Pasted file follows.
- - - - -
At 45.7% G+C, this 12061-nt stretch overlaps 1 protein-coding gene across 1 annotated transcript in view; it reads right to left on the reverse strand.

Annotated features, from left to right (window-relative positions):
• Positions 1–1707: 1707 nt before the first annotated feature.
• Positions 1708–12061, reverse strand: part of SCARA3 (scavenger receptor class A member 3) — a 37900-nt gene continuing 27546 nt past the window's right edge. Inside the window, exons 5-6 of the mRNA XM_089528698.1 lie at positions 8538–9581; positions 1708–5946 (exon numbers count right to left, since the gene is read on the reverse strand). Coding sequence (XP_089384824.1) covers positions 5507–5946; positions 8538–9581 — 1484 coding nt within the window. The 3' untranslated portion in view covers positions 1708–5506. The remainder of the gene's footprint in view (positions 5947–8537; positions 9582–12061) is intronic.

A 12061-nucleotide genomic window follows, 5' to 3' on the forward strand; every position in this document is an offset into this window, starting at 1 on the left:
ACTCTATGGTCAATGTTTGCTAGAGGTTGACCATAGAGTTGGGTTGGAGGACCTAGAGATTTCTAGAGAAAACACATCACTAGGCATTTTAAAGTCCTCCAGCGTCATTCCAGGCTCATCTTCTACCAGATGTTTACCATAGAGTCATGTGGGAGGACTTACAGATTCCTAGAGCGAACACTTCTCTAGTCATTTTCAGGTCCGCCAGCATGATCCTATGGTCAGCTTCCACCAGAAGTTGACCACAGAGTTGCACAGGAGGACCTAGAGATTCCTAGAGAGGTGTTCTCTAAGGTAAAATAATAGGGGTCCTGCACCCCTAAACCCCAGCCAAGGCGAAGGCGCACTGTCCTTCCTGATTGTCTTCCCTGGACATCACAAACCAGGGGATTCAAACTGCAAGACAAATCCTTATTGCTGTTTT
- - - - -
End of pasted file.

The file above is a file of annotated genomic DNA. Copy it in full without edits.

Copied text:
At 45.7% G+C, this 12061-nt stretch overlaps 1 protein-coding gene across 1 annotated transcript in view; it reads right to left on the reverse strand.

Annotated features, from left to right (window-relative positions):
• Positions 1–1707: 1707 nt before the first annotated feature.
• Positions 1708–12061, reverse strand: part of SCARA3 (scavenger receptor class A member 3) — a 37900-nt gene continuing 27546 nt past the window's right edge. Inside the window, exons 5-6 of the mRNA XM_089528698.1 lie at positions 8538–9581; positions 1708–5946 (exon numbers count right to left, since the gene is read on the reverse strand). Coding sequence (XP_089384824.1) covers positions 5507–5946; positions 8538–9581 — 1484 coding nt within the window. The 3' untranslated portion in view covers positions 1708–5506. The remainder of the gene's footprint in view (positions 5947–8537; positions 9582–12061) is intronic.

A 12061-nucleotide genomic window follows, 5' to 3' on the forward strand; every position in this document is an offset into this window, starting at 1 on the left:
ACTCTATGGTCAATGTTTGCTAGAGGTTGACCATAGAGTTGGGTTGGAGGACCTAGAGATTTCTAGAGAAAACACATCACTAGGCATTTTAAAGTCCTCCAGCGTCATTCCAGGCTCATCTTCTACCAGATGTTTACCATAGAGTCATGTGGGAGGACTTACAGATTCCTAGAGCGAACACTTCTCTAGTCATTTTCAGGTCCGCCAGCATGATCCTATGGTCAGCTTCCACCAGAAGTTGACCACAGAGTTGCACAGGAGGACCTAGAGATTCCTAGAGAGGTGTTCTCTAAGGTAAAATAATAGGGGTCCTGCACCCCTAAACCCCAGCCAAGGCGAAGGCGCACTGTCCTTCCTGATTGTCTTCCCTGGACATCACAAACCAGGGGATTCAAACTGCAAGACAAATCCTTATTGCTGTTTT